Industry NewsMajor Brands See White Space in Extended-Stay by Focusing on Cost

Major Brands See White Space in Extended-Stay by Focusing on Cost

The extended-stay segment continues to attract new entrants at a dizzying pace as major brand companies look to identify “white space” in the chain scale that has consistently outperformed the industry in recent years. The newest additions come from Hilton and Marriott International, respectively, both of which recently launched “more affordable” extended-stay brands. Both of the new brands were officially unnamed at the time of their launches. Hilton was first with its announcement in late May of Project H3, a new-construction, apartment-style brand targeting the lower midscale, extended-stay market.

Isaac Lake, brand leader, Project H3 by Hilton, noted that the company’s 20th brand has been in the works for the better part of a year. Lake pointed out that it was created based on five years of stay data on the competitive set and in large part because the company’s existing extended-stay brands—which include Homewood Suites and Home2Suites—continued to perform well during the pandemic.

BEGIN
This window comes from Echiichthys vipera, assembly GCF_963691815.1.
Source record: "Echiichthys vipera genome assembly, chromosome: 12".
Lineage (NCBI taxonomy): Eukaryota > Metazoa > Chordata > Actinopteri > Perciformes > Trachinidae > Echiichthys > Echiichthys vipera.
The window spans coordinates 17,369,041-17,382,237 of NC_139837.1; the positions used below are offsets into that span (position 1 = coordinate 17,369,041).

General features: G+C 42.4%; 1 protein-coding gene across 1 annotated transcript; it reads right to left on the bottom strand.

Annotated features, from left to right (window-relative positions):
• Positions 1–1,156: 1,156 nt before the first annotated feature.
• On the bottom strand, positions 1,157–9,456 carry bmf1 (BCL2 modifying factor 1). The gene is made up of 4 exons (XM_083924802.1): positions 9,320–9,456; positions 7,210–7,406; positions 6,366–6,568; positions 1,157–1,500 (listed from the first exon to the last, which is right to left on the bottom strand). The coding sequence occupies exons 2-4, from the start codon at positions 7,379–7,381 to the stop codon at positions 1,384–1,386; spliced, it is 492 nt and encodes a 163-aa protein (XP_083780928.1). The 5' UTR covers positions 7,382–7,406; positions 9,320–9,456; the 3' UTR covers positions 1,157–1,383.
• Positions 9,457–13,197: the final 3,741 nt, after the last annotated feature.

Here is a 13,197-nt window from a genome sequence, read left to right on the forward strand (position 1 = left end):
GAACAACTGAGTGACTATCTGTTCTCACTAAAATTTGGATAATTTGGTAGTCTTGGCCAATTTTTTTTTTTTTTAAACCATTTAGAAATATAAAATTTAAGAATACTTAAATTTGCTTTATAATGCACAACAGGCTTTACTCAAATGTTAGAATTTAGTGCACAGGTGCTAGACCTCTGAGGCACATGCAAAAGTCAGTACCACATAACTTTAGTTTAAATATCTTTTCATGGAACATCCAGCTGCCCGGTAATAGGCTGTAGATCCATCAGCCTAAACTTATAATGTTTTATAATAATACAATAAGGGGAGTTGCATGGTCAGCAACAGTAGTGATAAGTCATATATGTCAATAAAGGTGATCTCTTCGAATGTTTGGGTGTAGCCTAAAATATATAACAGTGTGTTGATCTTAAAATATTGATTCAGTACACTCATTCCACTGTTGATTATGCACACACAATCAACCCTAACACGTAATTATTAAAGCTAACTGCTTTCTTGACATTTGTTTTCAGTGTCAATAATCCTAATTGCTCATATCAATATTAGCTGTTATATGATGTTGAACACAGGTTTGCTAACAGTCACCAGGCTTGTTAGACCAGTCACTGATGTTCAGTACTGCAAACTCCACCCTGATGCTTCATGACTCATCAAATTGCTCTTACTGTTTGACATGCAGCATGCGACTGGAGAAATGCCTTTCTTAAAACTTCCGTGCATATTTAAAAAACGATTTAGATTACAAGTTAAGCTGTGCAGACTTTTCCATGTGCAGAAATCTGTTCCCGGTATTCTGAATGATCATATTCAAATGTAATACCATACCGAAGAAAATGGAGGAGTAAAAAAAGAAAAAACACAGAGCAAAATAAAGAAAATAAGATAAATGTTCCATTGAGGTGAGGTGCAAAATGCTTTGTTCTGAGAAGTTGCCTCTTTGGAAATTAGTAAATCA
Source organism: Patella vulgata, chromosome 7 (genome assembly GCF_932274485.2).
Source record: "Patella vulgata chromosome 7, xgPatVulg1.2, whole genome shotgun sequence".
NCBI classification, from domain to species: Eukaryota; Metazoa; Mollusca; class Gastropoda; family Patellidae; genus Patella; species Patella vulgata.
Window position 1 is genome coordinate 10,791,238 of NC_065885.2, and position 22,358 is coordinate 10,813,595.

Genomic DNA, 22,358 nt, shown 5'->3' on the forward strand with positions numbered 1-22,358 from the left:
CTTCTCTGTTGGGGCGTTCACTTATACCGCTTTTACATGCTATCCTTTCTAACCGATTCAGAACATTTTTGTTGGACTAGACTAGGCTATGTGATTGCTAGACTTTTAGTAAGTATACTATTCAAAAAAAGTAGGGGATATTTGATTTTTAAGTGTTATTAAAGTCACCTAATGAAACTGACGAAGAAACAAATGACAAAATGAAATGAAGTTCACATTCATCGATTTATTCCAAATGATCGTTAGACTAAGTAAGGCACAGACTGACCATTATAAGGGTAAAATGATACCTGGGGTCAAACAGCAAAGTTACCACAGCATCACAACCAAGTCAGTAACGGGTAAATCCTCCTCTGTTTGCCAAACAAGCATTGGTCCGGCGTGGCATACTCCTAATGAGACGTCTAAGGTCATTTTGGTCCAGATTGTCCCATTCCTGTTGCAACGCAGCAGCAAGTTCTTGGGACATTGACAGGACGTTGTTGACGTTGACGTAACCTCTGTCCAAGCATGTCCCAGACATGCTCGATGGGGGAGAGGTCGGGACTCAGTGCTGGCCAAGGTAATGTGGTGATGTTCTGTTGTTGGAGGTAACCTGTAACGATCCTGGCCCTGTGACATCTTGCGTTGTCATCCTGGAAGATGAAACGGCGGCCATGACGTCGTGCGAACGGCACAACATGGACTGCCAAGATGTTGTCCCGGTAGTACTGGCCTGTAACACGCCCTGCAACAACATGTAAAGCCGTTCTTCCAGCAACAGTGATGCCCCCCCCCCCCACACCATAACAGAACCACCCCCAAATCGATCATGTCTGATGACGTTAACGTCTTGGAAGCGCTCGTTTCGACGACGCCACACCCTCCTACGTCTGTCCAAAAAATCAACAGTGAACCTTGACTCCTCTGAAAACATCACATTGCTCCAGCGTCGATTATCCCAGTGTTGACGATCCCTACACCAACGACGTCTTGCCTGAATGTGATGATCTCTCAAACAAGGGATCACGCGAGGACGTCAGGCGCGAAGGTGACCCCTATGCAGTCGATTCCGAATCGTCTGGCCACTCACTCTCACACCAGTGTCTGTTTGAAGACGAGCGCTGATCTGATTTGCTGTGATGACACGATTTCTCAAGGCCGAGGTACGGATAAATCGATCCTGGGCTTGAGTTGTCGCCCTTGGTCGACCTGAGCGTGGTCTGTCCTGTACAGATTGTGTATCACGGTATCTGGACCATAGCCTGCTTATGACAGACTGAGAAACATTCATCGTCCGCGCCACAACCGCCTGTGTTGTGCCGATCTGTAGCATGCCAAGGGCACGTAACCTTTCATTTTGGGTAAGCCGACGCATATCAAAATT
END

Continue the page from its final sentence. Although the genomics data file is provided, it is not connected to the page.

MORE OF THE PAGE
“What we discovered is there’s about a $300 billion workforce travel segment that continued to travel, and we didn’t have anything at this price point to attract those guests. So, we went out and created something specifically for these guests based on our research. We really feel like we have landed with a product that is going to absolutely kill the [extended stay] category and almost define a new category, both for Hilton and also for hospitality,” he said.